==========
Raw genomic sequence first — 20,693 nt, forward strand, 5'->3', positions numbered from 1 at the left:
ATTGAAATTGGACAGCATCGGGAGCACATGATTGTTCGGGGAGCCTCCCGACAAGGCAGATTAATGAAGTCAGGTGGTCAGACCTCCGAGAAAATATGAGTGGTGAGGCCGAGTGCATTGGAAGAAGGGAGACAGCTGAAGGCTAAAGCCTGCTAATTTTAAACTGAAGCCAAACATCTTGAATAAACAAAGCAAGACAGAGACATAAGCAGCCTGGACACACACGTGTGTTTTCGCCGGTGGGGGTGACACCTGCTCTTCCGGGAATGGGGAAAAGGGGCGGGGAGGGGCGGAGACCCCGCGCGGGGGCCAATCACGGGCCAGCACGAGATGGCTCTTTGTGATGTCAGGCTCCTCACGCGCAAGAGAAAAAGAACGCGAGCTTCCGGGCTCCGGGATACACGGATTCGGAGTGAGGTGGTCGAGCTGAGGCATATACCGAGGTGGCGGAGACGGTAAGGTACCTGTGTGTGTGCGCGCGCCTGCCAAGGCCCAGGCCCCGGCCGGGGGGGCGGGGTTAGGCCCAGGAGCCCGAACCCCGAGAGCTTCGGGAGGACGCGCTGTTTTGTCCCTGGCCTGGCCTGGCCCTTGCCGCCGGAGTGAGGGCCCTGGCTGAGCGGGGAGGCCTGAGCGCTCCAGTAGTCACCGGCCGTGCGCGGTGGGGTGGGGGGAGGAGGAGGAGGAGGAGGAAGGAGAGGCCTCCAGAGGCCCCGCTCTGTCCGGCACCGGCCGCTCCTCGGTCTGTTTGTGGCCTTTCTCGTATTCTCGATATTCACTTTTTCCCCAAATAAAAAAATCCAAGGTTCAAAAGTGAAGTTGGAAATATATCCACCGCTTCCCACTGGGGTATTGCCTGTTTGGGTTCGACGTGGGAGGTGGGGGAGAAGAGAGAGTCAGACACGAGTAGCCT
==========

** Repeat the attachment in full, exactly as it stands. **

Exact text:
Raw genomic sequence first — 20,693 nt, forward strand, 5'->3', positions numbered from 1 at the left:
ATTGAAATTGGACAGCATCGGGAGCACATGATTGTTCGGGGAGCCTCCCGACAAGGCAGATTAATGAAGTCAGGTGGTCAGACCTCCGAGAAAATATGAGTGGTGAGGCCGAGTGCATTGGAAGAAGGGAGACAGCTGAAGGCTAAAGCCTGCTAATTTTAAACTGAAGCCAAACATCTTGAATAAACAAAGCAAGACAGAGACATAAGCAGCCTGGACACACACGTGTGTTTTCGCCGGTGGGGGTGACACCTGCTCTTCCGGGAATGGGGAAAAGGGGCGGGGAGGGGCGGAGACCCCGCGCGGGGGCCAATCACGGGCCAGCACGAGATGGCTCTTTGTGATGTCAGGCTCCTCACGCGCAAGAGAAAAAGAACGCGAGCTTCCGGGCTCCGGGATACACGGATTCGGAGTGAGGTGGTCGAGCTGAGGCATATACCGAGGTGGCGGAGACGGTAAGGTACCTGTGTGTGTGCGCGCGCCTGCCAAGGCCCAGGCCCCGGCCGGGGGGGCGGGGTTAGGCCCAGGAGCCCGAACCCCGAGAGCTTCGGGAGGACGCGCTGTTTTGTCCCTGGCCTGGCCTGGCCCTTGCCGCCGGAGTGAGGGCCCTGGCTGAGCGGGGAGGCCTGAGCGCTCCAGTAGTCACCGGCCGTGCGCGGTGGGGTGGGGGGAGGAGGAGGAGGAGGAGGAAGGAGAGGCCTCCAGAGGCCCCGCTCTGTCCGGCACCGGCCGCTCCTCGGTCTGTTTGTGGCCTTTCTCGTATTCTCGATATTCACTTTTTCCCCAAATAAAAAAATCCAAGGTTCAAAAGTGAAGTTGGAAATATATCCACCGCTTCCCACTGGGGTATTGCCTGTTTGGGTTCGACGTGGGAGGTGGGGGAGAAGAGAGAGTCAGACACGAGTAGCCT